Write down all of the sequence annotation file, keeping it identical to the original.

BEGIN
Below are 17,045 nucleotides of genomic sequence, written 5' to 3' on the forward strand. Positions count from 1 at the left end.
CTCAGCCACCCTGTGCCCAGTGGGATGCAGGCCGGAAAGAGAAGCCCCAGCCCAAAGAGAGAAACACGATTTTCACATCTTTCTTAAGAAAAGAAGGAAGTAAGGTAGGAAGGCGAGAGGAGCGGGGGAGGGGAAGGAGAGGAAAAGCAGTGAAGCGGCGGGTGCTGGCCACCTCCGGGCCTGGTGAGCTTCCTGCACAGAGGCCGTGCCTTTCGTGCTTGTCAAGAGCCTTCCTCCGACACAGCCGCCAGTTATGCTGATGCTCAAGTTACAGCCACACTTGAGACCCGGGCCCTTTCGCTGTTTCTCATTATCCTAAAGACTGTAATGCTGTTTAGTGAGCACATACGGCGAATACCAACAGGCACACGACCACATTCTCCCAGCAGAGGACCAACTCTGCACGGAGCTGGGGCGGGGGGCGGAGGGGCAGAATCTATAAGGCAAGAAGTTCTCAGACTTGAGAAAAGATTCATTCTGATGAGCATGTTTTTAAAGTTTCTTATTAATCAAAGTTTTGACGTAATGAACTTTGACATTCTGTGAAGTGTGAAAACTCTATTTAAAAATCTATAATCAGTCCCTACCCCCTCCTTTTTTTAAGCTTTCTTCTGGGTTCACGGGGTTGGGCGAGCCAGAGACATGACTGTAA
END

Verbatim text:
Below are 17,045 nucleotides of genomic sequence, written 5' to 3' on the forward strand. Positions count from 1 at the left end.
CTCAGCCACCCTGTGCCCAGTGGGATGCAGGCCGGAAAGAGAAGCCCCAGCCCAAAGAGAGAAACACGATTTTCACATCTTTCTTAAGAAAAGAAGGAAGTAAGGTAGGAAGGCGAGAGGAGCGGGGGAGGGGAAGGAGAGGAAAAGCAGTGAAGCGGCGGGTGCTGGCCACCTCCGGGCCTGGTGAGCTTCCTGCACAGAGGCCGTGCCTTTCGTGCTTGTCAAGAGCCTTCCTCCGACACAGCCGCCAGTTATGCTGATGCTCAAGTTACAGCCACACTTGAGACCCGGGCCCTTTCGCTGTTTCTCATTATCCTAAAGACTGTAATGCTGTTTAGTGAGCACATACGGCGAATACCAACAGGCACACGACCACATTCTCCCAGCAGAGGACCAACTCTGCACGGAGCTGGGGCGGGGGGCGGAGGGGCAGAATCTATAAGGCAAGAAGTTCTCAGACTTGAGAAAAGATTCATTCTGATGAGCATGTTTTTAAAGTTTCTTATTAATCAAAGTTTTGACGTAATGAACTTTGACATTCTGTGAAGTGTGAAAACTCTATTTAAAAATCTATAATCAGTCCCTACCCCCTCCTTTTTTTAAGCTTTCTTCTGGGTTCACGGGGTTGGGCGAGCCAGAGACATGACTGTAA